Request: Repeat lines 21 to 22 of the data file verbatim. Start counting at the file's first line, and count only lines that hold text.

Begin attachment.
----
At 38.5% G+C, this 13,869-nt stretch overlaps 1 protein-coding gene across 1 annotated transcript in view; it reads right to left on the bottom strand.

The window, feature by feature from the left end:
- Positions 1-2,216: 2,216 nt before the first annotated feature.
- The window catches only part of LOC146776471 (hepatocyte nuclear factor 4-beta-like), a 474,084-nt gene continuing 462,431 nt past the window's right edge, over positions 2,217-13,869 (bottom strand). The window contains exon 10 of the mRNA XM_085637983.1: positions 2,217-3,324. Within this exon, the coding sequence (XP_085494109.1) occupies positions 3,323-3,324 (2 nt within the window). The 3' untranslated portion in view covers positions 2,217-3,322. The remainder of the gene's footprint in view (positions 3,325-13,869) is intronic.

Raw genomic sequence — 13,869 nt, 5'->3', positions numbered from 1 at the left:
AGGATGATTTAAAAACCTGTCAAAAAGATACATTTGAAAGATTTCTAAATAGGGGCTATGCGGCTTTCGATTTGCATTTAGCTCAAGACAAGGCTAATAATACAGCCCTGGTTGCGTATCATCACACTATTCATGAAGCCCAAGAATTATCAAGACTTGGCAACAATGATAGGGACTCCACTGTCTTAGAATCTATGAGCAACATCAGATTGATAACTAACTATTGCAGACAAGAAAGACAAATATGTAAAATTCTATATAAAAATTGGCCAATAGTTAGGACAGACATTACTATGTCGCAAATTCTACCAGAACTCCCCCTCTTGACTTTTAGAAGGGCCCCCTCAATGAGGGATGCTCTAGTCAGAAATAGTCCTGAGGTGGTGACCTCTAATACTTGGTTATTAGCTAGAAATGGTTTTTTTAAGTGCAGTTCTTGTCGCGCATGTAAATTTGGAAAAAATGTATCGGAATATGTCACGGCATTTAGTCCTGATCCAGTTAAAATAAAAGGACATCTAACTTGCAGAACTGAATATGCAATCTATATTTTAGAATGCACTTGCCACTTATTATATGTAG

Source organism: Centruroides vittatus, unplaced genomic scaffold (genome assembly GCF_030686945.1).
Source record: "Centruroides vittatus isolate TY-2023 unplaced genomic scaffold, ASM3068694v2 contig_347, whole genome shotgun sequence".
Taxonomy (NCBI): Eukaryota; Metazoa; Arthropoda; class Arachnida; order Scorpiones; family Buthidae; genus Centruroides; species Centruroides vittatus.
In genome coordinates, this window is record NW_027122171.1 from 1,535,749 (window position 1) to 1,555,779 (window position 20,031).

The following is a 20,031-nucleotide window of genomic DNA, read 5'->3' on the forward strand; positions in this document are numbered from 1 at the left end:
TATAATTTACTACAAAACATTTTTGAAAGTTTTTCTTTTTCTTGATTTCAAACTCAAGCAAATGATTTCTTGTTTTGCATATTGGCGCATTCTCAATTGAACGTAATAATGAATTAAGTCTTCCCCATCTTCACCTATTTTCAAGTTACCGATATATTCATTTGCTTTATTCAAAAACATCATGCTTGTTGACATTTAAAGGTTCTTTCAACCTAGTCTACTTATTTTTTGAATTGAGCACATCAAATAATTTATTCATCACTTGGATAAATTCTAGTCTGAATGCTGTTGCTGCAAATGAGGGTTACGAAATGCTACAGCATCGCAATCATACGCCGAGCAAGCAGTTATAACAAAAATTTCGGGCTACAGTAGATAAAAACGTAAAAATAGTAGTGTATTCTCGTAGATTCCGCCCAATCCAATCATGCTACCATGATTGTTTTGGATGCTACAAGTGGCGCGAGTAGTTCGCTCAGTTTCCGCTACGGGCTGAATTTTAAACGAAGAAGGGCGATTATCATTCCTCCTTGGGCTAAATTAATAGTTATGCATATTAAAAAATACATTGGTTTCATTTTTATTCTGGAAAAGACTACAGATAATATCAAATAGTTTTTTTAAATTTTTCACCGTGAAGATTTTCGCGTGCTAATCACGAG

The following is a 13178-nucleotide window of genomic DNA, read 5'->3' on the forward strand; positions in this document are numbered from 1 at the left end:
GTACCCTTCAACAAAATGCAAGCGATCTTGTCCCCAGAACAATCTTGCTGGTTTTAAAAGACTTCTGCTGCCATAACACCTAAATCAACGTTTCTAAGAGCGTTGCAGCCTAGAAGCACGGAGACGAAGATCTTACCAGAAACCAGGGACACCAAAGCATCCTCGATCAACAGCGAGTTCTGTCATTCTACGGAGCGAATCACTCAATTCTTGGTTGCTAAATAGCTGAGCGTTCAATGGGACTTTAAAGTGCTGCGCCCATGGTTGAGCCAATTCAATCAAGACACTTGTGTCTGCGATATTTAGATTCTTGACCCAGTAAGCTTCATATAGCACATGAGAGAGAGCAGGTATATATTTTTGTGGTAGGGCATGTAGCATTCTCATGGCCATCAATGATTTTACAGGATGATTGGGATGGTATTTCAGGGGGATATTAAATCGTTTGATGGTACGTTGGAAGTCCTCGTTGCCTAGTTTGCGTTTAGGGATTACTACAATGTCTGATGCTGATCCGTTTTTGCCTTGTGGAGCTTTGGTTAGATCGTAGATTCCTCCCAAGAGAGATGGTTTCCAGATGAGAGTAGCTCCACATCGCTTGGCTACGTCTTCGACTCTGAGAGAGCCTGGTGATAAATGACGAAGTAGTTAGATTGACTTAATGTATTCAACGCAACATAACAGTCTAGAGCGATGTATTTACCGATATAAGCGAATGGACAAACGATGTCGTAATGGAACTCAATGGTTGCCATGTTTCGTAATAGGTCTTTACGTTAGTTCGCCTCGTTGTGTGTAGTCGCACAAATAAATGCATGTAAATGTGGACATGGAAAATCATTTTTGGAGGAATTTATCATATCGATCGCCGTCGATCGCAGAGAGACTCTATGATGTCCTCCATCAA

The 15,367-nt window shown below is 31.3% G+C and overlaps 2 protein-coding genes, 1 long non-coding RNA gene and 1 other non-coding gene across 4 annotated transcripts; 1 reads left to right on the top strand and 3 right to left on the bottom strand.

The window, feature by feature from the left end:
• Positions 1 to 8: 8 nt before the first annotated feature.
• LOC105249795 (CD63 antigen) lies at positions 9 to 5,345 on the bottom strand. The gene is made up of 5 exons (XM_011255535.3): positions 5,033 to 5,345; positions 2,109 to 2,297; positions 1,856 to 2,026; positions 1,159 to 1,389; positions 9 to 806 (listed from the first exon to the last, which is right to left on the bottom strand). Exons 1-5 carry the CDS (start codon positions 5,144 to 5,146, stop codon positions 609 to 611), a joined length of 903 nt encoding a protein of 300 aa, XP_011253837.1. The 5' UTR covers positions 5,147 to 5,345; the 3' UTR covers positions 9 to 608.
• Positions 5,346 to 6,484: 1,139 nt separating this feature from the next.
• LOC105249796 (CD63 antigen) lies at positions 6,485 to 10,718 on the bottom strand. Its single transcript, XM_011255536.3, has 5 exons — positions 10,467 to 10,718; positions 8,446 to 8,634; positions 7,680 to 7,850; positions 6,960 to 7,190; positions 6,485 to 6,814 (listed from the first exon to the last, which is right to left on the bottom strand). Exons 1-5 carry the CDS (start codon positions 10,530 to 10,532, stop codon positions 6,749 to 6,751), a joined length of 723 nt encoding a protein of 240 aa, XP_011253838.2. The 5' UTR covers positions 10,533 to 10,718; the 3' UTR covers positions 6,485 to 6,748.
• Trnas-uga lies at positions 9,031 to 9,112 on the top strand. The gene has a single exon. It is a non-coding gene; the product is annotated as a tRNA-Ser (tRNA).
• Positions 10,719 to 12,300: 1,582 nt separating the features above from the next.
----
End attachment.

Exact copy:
• Trnas-uga lies at positions 9,031 to 9,112 on the top strand. The gene has a single exon. It is a non-coding gene; the product is annotated as a tRNA-Ser (tRNA).
• Positions 10,719 to 12,300: 1,582 nt separating the features above from the next.